This refers to the article “What Hindus can & should be proud of” (July 23). From the memoirs published in The Hindu after Nehru’s death, it was a pleasant surprise to note that he used to read the Bhagvad Gita every day in the early hours even during his prime ministerial days. It is not necessary to visit a temple, especially for one who reads and imbibes the message contained in the highest scriptures prescribed for Hindus. It is improper to call Nehru a lapsed Hindu. The uniqueness of Nehru was that he did not impose his faith on others.

R. Krishnamurthy,


The article claims that Ram was a mythical god. Many scholars have established the existence of Ram as a “Surya Vanshi” and king of Ayodhya. And Ayodhya was the capital of Koshala Desha, one of the 56 kingdoms that existed then.

Mr. Guha goes on to say that the Sankaracharyas organised a signature campaign against Gandhiji. I can say this much: Mahatma Gandhi sought the audience of Sri Chandrasekharendra Saraswati and was closeted with him for about an hour in Nellissery village near Palakkad. C. Rajagopalachari had to remind Gandhiji of his dinner time. To this, Gandhiji is reported to have said that his experience with the Kanchi Sankaracharya was so fulfilling that he did not need dinner any more.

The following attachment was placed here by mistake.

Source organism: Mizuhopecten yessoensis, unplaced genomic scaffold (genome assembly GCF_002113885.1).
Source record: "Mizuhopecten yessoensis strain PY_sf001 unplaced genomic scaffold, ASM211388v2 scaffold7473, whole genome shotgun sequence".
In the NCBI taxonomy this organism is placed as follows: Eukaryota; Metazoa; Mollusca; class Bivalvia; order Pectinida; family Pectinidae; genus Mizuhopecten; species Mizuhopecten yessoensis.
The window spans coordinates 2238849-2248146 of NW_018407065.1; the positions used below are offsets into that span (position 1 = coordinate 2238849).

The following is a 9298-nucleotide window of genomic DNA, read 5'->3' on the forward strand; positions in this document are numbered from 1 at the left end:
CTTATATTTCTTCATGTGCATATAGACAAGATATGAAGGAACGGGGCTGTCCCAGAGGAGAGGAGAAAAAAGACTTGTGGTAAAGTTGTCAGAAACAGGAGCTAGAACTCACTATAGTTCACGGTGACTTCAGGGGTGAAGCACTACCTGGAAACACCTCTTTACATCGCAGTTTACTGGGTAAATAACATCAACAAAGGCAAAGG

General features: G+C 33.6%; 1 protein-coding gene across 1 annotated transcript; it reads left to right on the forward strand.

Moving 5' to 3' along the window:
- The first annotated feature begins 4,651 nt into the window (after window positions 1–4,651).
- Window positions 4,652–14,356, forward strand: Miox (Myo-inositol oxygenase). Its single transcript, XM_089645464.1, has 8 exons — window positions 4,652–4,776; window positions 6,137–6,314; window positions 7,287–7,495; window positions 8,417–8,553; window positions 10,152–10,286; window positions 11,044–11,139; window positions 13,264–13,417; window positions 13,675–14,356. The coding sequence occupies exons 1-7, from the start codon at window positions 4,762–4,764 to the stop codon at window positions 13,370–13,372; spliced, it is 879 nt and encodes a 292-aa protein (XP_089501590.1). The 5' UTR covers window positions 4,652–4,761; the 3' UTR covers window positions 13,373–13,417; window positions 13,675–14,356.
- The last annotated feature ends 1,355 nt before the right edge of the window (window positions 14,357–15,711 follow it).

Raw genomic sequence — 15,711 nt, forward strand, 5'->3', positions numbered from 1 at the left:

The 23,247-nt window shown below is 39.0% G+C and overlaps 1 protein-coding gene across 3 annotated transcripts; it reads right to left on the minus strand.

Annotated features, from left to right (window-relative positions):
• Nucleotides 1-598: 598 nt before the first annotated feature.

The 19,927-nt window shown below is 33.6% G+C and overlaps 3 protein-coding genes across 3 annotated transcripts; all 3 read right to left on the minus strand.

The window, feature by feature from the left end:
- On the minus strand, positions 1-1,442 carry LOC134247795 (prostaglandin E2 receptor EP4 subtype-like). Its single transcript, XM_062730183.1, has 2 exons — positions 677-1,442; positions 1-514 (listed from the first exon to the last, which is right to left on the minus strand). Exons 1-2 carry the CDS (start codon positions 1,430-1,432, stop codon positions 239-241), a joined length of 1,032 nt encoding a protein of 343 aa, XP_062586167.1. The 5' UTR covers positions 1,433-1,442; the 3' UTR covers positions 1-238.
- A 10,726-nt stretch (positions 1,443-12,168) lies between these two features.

S. Chidambaresa Iyer,


There are two streams of thinking in Hinduism: one that believes caste and gender hierarchies must be implemented and the other that believes in the elimination of these prejudices. Although the latter is more acceptable, it also suffers from the same parochial understanding as the former.

It fails to understand the essence of the ancient Hindu religion, which tells us that the path to realise god in everything is the same Brahma.

Vijay Singh Shekhawat,


The article is a timely communication to Hindus to look inward, take pride in significant achievements and look further to rid the religion of its inconsistencies. It fails to explain the rise of Hindu fundamentalism, though.

What makes a large number of educated Hindu youth question the secularism propounded by some mainstream parties and the media? Unless we address this, it would be futile to expect them to take pride in Swami Vivekananda and other eminent reformers.

R. Kailasnath,


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